This procedure is recognized as a big advancement in modern medicine since open-heart surgery was developed in the 1950s. In the last several decades, many patients, especially the elderly, were unable to undergo open-heart surgery for their aortic valve disease because the surgery had too many risks. Because they were unable to receive the surgery, these patients would unfortunately end up dying from the disease. With TAVR, patients do not need a sternotomy (chest cracked open) and do not need to be placed on a heart-lung machine. TAVR isn’t considered such a high-risk operation, so more people are able to receive this treatment.

In TAVR, the doctor will insert a catheter in the leg or chest and guide it to the heart. The replacement aortic valve is inserted through the catheter into the heart. If the valve isn’t expanding on its own, a balloon is often used to expand the valve. After the valve is implanted, the doctor removes the catheter from the blood vessel. With TAVR, there are three different approaches. The doctor will decide which TAVR approach is a good match for you. The approaches are:

  1. Transfemoral Approach – This is done through an incision in the leg.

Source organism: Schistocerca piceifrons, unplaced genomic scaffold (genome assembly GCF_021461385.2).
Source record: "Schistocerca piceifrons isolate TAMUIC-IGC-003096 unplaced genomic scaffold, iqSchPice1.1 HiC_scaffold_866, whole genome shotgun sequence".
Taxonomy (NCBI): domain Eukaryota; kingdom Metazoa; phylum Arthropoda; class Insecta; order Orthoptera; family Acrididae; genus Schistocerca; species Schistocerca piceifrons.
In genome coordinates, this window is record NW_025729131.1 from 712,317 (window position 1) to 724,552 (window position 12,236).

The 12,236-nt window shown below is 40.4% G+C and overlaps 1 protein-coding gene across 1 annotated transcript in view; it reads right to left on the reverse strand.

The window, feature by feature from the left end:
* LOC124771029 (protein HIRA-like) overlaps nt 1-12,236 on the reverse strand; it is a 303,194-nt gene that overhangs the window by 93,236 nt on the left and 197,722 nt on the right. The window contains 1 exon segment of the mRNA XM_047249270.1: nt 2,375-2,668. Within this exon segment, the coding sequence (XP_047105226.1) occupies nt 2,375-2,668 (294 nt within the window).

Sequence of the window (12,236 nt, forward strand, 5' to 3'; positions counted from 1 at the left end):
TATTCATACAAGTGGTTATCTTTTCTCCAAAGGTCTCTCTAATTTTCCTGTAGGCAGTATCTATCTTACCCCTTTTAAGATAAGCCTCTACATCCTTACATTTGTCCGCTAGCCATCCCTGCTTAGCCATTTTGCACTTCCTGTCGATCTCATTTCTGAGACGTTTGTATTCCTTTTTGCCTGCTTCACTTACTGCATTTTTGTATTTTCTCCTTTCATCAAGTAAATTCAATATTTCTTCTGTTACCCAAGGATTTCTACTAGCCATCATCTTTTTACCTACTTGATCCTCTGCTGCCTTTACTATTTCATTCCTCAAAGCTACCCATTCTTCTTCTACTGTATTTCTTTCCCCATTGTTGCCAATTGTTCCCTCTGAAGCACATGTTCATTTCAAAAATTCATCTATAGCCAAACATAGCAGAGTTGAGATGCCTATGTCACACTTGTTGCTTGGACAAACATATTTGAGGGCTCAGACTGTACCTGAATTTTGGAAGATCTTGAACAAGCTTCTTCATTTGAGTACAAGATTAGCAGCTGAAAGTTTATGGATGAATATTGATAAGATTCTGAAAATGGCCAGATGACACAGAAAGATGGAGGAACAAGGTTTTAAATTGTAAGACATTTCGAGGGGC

2. Transapical Approach – This is done through an incision in the chest between the ribs.
  3. Transaortic Approach – This is done through an incision in the upper chest.

 

Since TAVR is still a new procedure, it is recommended mainly for those suffering from severe aortic valve disease but who are at high risk if undergoing open heart surgery. A cardiologist, cardiac surgeon and imaging specialist will determine if a patient is in the high-risk category and eligible for this type of surgery. Some factors that make a patient high risk include older age, previous heart surgeries, lung disease, and kidney disease.

TAVR is considered a relatively safe surgery, but as with any surgery it comes with risks, including death, stroke, valve leaks, kidney failure and vessel damage. These complications are rare, and as TAVR becomes more widely used, the complications continue to decrease.

TAVR patients, for the most part, leave the hospital within a week following the surgery. Many patients will be placed on a blood thinner following the procedure.